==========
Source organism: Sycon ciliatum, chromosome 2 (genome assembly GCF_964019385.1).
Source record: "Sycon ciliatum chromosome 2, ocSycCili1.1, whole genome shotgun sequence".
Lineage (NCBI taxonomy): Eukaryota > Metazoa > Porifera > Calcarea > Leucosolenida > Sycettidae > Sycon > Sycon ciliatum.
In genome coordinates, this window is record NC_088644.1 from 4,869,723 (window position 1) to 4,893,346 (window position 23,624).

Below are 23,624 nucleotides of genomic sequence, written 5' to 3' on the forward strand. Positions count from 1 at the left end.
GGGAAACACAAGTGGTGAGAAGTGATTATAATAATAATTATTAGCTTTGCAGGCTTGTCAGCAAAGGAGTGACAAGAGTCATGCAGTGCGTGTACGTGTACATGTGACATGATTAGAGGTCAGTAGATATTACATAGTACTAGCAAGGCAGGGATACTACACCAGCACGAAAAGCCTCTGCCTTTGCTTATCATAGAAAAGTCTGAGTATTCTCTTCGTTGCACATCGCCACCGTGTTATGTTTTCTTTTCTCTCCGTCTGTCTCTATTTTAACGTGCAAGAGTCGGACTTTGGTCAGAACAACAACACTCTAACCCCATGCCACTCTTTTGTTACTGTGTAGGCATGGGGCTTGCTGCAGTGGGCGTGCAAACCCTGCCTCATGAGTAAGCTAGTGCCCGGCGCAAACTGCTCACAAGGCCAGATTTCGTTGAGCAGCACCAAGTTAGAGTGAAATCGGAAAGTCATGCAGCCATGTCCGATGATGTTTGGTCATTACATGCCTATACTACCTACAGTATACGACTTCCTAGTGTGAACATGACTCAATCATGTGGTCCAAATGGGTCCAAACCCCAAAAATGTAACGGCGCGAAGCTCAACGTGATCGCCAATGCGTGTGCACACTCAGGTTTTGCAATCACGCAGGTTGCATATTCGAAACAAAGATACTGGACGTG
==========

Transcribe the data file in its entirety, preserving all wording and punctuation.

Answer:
Source organism: Sycon ciliatum, chromosome 2 (genome assembly GCF_964019385.1).
Source record: "Sycon ciliatum chromosome 2, ocSycCili1.1, whole genome shotgun sequence".
Lineage (NCBI taxonomy): Eukaryota > Metazoa > Porifera > Calcarea > Leucosolenida > Sycettidae > Sycon > Sycon ciliatum.
In genome coordinates, this window is record NC_088644.1 from 4,869,723 (window position 1) to 4,893,346 (window position 23,624).

Below are 23,624 nucleotides of genomic sequence, written 5' to 3' on the forward strand. Positions count from 1 at the left end.
GGGAAACACAAGTGGTGAGAAGTGATTATAATAATAATTATTAGCTTTGCAGGCTTGTCAGCAAAGGAGTGACAAGAGTCATGCAGTGCGTGTACGTGTACATGTGACATGATTAGAGGTCAGTAGATATTACATAGTACTAGCAAGGCAGGGATACTACACCAGCACGAAAAGCCTCTGCCTTTGCTTATCATAGAAAAGTCTGAGTATTCTCTTCGTTGCACATCGCCACCGTGTTATGTTTTCTTTTCTCTCCGTCTGTCTCTATTTTAACGTGCAAGAGTCGGACTTTGGTCAGAACAACAACACTCTAACCCCATGCCACTCTTTTGTTACTGTGTAGGCATGGGGCTTGCTGCAGTGGGCGTGCAAACCCTGCCTCATGAGTAAGCTAGTGCCCGGCGCAAACTGCTCACAAGGCCAGATTTCGTTGAGCAGCACCAAGTTAGAGTGAAATCGGAAAGTCATGCAGCCATGTCCGATGATGTTTGGTCATTACATGCCTATACTACCTACAGTATACGACTTCCTAGTGTGAACATGACTCAATCATGTGGTCCAAATGGGTCCAAACCCCAAAAATGTAACGGCGCGAAGCTCAACGTGATCGCCAATGCGTGTGCACACTCAGGTTTTGCAATCACGCAGGTTGCATATTCGAAACAAAGATACTGGACGTG